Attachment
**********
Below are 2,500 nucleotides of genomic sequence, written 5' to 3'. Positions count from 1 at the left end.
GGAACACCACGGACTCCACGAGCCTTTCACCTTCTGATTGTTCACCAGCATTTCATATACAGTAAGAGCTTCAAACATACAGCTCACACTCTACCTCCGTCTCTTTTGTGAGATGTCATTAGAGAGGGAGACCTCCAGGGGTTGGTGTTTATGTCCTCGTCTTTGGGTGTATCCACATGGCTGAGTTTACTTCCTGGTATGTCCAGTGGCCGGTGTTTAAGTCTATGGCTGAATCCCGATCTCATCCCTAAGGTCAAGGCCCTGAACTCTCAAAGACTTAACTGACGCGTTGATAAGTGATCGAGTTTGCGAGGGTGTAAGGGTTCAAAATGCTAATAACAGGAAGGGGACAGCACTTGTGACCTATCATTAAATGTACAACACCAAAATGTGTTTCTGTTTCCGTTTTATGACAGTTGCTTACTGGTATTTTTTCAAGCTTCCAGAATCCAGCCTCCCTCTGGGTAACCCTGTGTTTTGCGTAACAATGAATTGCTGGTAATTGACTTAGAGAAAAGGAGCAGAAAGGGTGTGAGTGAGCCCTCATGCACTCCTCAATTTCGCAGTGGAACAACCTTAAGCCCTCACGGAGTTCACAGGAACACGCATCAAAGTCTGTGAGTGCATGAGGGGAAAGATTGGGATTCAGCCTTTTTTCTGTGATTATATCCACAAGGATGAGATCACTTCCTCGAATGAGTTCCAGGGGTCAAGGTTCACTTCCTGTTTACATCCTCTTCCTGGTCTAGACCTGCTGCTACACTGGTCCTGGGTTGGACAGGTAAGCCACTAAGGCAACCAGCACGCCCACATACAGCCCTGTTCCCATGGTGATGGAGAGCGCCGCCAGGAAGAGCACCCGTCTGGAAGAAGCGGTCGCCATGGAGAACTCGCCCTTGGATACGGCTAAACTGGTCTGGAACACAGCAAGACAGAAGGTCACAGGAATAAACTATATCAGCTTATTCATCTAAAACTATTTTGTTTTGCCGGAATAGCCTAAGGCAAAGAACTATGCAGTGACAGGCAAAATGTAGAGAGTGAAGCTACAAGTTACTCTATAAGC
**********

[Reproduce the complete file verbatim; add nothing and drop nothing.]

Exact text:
Below are 2,500 nucleotides of genomic sequence, written 5' to 3'. Positions count from 1 at the left end.
GGAACACCACGGACTCCACGAGCCTTTCACCTTCTGATTGTTCACCAGCATTTCATATACAGTAAGAGCTTCAAACATACAGCTCACACTCTACCTCCGTCTCTTTTGTGAGATGTCATTAGAGAGGGAGACCTCCAGGGGTTGGTGTTTATGTCCTCGTCTTTGGGTGTATCCACATGGCTGAGTTTACTTCCTGGTATGTCCAGTGGCCGGTGTTTAAGTCTATGGCTGAATCCCGATCTCATCCCTAAGGTCAAGGCCCTGAACTCTCAAAGACTTAACTGACGCGTTGATAAGTGATCGAGTTTGCGAGGGTGTAAGGGTTCAAAATGCTAATAACAGGAAGGGGACAGCACTTGTGACCTATCATTAAATGTACAACACCAAAATGTGTTTCTGTTTCCGTTTTATGACAGTTGCTTACTGGTATTTTTTCAAGCTTCCAGAATCCAGCCTCCCTCTGGGTAACCCTGTGTTTTGCGTAACAATGAATTGCTGGTAATTGACTTAGAGAAAAGGAGCAGAAAGGGTGTGAGTGAGCCCTCATGCACTCCTCAATTTCGCAGTGGAACAACCTTAAGCCCTCACGGAGTTCACAGGAACACGCATCAAAGTCTGTGAGTGCATGAGGGGAAAGATTGGGATTCAGCCTTTTTTCTGTGATTATATCCACAAGGATGAGATCACTTCCTCGAATGAGTTCCAGGGGTCAAGGTTCACTTCCTGTTTACATCCTCTTCCTGGTCTAGACCTGCTGCTACACTGGTCCTGGGTTGGACAGGTAAGCCACTAAGGCAACCAGCACGCCCACATACAGCCCTGTTCCCATGGTGATGGAGAGCGCCGCCAGGAAGAGCACCCGTCTGGAAGAAGCGGTCGCCATGGAGAACTCGCCCTTGGATACGGCTAAACTGGTCTGGAACACAGCAAGACAGAAGGTCACAGGAATAAACTATATCAGCTTATTCATCTAAAACTATTTTGTTTTGCCGGAATAGCCTAAGGCAAAGAACTATGCAGTGACAGGCAAAATGTAGAGAGTGAAGCTACAAGTTACTCTATAAGC